Randomization and measurement methods

Random numbers were generated using Microsoft Excel software. The enrolled patients were randomly assigned to the Supreme LMA group (group 1), the Guardian LMA group (group 2), or the I-gel LMA group (group 3) (Figure 1). The results of randomization were sealed in sequentially numbered envelopes until the end of the study. The anesthesiologist used the corresponding type of LMA according to the randomization and selected a suitable size on the base of body weight. After rapid induction of general anesthesia, the LMA was inserted and the cuff was inflated until the LMA was just above airway leak pressure. A clear airway was confirmed using clinical signs and capnography.

Figure 1
Figure 1 Research flow chart. LMA: Laryngeal mask airway.

During the measurement, an ultrasound scanner (M-Turbo, linear type,13-MHz probe; Sonosite, Seattle, WA, United States) was used. The measurement sites consisted of three points on the right side of the neck (high point: At the midpoint of the mastoid process and ramus clavicularis of the sternocleidomastoid muscle attach to the clavicle; middle point: At the intersection of the clavicular head and sternal head of the sternocleidomastoid muscle; low point: Near the area where the ramus clavicularis of the sternocleidomastoid muscle attaches to the clavicle). The reason for selecting these three points is that they are all used as central venous puncture sites[9]. Each patient took the supine position, and the patient’s head was rotated 30° to the left from midline. The probe was gently pressed against the neck and the center of the probe was positioned at the measurement point in short axis scanning. The following indicators of IJV and CCA was measured before and after LMA placement: (1) At the high, middle, and low points, the horizontal diameter of the CCA and the overlap length of the IJV and CCA, respectively, were measured; and (2) At the middle point, using ultrasound-simulated needle puncture direction (the probe was 30° above the coronal plane, and pointed to the ipsilateral nipple direction), whether the simulated puncture needle crossed the IJV or CCA was recorded. Using Doppler to measure the cross-sectional area and blood flow velocity of IJV, each indicator was measured three times and averaged, and the pressure of the cuff of the LMA was 60 cmH2O.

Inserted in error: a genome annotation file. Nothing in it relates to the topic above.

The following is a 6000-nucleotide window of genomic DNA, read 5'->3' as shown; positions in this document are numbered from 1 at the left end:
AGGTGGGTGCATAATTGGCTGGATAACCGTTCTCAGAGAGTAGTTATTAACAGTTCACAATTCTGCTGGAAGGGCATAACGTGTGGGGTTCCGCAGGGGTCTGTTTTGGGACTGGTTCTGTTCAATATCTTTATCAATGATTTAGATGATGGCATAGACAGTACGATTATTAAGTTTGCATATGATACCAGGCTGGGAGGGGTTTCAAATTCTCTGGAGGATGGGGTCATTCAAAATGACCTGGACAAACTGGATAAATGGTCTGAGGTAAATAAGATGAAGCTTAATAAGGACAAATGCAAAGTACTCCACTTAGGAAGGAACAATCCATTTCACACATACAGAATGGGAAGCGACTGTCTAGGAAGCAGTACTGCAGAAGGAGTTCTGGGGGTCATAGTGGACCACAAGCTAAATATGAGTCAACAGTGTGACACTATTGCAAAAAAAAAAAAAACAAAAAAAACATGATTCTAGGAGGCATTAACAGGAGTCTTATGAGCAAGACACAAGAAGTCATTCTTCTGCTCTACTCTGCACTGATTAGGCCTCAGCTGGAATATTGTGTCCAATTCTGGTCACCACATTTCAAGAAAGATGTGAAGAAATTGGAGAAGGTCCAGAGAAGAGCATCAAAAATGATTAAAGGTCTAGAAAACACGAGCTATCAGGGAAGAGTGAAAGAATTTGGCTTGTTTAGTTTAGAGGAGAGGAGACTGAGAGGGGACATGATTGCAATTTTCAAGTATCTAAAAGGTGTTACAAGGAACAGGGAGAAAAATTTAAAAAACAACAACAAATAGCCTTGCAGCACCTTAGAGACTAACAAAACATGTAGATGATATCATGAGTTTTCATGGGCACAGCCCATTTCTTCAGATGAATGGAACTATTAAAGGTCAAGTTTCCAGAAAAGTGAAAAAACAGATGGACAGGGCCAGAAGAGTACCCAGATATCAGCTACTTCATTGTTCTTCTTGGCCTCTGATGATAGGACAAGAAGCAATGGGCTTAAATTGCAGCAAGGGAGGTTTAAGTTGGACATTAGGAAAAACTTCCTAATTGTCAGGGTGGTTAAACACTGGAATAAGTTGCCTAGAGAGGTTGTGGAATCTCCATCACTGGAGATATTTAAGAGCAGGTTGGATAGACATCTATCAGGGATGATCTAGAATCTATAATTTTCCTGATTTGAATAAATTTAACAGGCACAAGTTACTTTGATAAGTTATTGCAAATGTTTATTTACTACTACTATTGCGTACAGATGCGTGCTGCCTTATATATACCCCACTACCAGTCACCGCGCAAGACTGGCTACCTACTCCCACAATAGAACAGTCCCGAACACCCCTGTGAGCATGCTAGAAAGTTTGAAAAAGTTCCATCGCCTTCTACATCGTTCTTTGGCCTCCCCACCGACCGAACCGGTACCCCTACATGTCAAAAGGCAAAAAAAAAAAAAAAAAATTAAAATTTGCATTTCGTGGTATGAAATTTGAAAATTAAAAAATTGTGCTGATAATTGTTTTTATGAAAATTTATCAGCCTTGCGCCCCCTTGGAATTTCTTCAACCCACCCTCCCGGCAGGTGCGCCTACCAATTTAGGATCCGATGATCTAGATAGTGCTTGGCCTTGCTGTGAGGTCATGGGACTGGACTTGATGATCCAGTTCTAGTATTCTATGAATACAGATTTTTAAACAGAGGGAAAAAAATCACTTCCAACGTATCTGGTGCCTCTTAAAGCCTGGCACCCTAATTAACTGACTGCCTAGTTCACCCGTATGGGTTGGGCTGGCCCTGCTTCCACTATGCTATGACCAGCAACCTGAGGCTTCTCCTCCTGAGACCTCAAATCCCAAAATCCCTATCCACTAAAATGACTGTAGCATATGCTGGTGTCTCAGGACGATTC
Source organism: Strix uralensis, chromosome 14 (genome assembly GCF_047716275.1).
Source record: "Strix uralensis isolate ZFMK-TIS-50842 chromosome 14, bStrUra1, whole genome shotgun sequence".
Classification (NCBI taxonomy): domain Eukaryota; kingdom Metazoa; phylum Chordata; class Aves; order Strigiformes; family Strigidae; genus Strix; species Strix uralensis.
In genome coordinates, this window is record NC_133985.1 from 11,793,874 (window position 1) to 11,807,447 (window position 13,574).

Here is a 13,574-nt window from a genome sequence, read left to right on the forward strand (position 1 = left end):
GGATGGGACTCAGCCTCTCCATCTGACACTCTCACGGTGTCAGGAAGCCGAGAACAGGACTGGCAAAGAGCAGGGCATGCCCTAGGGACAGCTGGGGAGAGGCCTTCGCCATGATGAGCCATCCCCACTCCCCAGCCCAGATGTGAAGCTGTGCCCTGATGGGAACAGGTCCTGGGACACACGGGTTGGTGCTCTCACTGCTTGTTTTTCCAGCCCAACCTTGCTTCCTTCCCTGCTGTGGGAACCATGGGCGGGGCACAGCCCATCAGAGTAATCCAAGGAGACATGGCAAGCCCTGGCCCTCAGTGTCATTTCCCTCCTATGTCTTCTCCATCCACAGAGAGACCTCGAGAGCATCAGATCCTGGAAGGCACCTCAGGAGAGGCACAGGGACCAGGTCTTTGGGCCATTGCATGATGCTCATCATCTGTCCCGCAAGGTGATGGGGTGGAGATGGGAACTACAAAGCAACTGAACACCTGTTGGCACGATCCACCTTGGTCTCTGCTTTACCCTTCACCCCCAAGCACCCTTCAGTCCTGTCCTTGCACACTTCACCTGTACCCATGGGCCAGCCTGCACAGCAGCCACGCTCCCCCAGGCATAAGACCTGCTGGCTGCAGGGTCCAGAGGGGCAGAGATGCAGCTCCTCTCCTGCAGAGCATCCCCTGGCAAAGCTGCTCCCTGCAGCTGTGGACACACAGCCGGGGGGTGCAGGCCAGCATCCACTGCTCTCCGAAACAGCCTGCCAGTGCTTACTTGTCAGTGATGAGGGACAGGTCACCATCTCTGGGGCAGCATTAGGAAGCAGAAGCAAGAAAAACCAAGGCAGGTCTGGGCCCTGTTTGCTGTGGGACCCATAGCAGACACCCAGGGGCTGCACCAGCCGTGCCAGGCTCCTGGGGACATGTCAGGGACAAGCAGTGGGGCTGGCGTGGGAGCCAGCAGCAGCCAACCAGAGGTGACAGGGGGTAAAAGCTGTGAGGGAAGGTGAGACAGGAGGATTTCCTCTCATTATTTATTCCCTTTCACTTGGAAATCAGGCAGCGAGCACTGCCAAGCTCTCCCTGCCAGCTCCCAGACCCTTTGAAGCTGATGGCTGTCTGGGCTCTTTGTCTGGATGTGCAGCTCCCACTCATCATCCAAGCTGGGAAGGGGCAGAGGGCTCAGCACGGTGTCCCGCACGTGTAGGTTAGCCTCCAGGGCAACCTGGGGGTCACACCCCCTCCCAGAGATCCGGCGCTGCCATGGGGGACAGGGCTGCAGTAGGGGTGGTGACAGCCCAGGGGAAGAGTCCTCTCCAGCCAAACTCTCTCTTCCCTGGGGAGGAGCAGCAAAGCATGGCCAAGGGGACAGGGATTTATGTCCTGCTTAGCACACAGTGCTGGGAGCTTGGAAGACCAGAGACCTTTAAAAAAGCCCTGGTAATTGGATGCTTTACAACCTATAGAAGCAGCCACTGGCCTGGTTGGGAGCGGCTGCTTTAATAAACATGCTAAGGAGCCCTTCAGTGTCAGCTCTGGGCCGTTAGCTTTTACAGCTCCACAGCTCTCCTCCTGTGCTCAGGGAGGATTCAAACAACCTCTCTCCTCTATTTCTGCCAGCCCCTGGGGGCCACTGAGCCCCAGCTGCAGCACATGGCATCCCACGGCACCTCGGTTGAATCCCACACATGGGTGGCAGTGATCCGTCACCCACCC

Observation indicators

The main indicator was the overlap index (OI), which has been proposed to represent the percent of overlap of the IJV and CCA[11]. The OI was derived from the ratio of the overlap length of the IJV to the horizontal diameter of the CCA. The formula for calculation is as follows: OI = [overlap (mm)/CCA diameter (mm)] × 100[11]. The secondary indicators included the proportion of ultrasound-simulated needle crossing the IJV and CCA before and after placement of the LMA, and the cross-sectional area and blood flow velocity of the IJV before and after placement of the LMA.

Statistical analysis

Continuous variables were analyzed with the independent samples t-test, variance analysis with repeated measures, Mann-Whitney U test, the Kruskal-Wallis rank sum test, or the Wilcoxon paired rank-sum test. Categorical variables were analyzed with chi-square analysis, continuity correction χ2 test, or Fisher’s exact test. Statistical analyses were performed with SPSS 14.0 (SPSS Inc, Chicago, IL, United States). All tests were two-sided, and P < 0.05 was considered statistically significant. With Bonferroni correction adjusting for testing three genera, the α-threshold 0.0167 (0.05/3) was applied to determine whether the association was significant.

RESULTS
Patient population

From November 5, 2013 to June 24, 2014, a total of 102 patients participated in the study. After LMA placement, 1 patient in group 2 and 1 patient in group 3 failed to do ultrasound examination, so 100 patients were included in the final analysis: 32 patients in group 1, 39 patients in group 2, and 29 patients in group 3. The last case was completed on June 24, 2014. The baseline demographics and characteristics were comparable among the three groups (Table 1).

Table 1 Baseline demographics and characteristics.
Group 1, n = 32Group 2, n = 39Group 3, n = 29P value
Gender, Male/Female2/306/335/240.342
Age in yr50 ± 1649 ± 1549 ± 160.932